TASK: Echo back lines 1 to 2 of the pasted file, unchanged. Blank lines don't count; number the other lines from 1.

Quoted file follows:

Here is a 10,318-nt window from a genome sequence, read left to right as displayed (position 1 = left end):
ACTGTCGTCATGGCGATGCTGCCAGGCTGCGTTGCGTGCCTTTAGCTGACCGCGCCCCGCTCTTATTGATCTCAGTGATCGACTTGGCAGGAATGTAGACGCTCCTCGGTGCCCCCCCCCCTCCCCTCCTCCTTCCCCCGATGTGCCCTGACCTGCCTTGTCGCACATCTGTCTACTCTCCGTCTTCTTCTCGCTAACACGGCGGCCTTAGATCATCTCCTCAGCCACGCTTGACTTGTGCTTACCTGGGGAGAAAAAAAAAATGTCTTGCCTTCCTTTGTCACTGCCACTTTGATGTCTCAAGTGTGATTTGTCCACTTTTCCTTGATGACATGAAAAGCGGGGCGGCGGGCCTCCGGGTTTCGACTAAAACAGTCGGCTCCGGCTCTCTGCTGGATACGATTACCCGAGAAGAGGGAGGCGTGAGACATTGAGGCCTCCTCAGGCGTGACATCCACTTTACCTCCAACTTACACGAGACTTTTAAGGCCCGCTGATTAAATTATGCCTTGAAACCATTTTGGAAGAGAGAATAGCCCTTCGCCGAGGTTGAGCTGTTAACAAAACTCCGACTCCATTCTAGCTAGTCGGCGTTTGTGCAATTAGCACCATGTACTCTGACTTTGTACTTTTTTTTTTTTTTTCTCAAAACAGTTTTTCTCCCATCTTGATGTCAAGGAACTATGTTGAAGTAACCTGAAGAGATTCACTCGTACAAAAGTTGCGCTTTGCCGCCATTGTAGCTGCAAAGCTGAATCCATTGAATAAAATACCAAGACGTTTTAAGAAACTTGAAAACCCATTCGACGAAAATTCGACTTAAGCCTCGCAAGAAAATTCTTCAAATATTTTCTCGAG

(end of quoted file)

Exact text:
Here is a 10,318-nt window from a genome sequence, read left to right as displayed (position 1 = left end):
ACTGTCGTCATGGCGATGCTGCCAGGCTGCGTTGCGTGCCTTTAGCTGACCGCGCCCCGCTCTTATTGATCTCAGTGATCGACTTGGCAGGAATGTAGACGCTCCTCGGTGCCCCCCCCCCTCCCCTCCTCCTTCCCCCGATGTGCCCTGACCTGCCTTGTCGCACATCTGTCTACTCTCCGTCTTCTTCTCGCTAACACGGCGGCCTTAGATCATCTCCTCAGCCACGCTTGACTTGTGCTTACCTGGGGAGAAAAAAAAAATGTCTTGCCTTCCTTTGTCACTGCCACTTTGATGTCTCAAGTGTGATTTGTCCACTTTTCCTTGATGACATGAAAAGCGGGGCGGCGGGCCTCCGGGTTTCGACTAAAACAGTCGGCTCCGGCTCTCTGCTGGATACGATTACCCGAGAAGAGGGAGGCGTGAGACATTGAGGCCTCCTCAGGCGTGACATCCACTTTACCTCCAACTTACACGAGACTTTTAAGGCCCGCTGATTAAATTATGCCTTGAAACCATTTTGGAAGAGAGAATAGCCCTTCGCCGAGGTTGAGCTGTTAACAAAACTCCGACTCCATTCTAGCTAGTCGGCGTTTGTGCAATTAGCACCATGTACTCTGACTTTGTACTTTTTTTTTTTTTTTCTCAAAACAGTTTTTCTCCCATCTTGATGTCAAGGAACTATGTTGAAGTAACCTGAAGAGATTCACTCGTACAAAAGTTGCGCTTTGCCGCCATTGTAGCTGCAAAGCTGAATCCATTGAATAAAATACCAAGACGTTTTAAGAAACTTGAAAACCCATTCGACGAAAATTCGACTTAAGCCTCGCAAGAAAATTCTTCAAATATTTTCTCGAG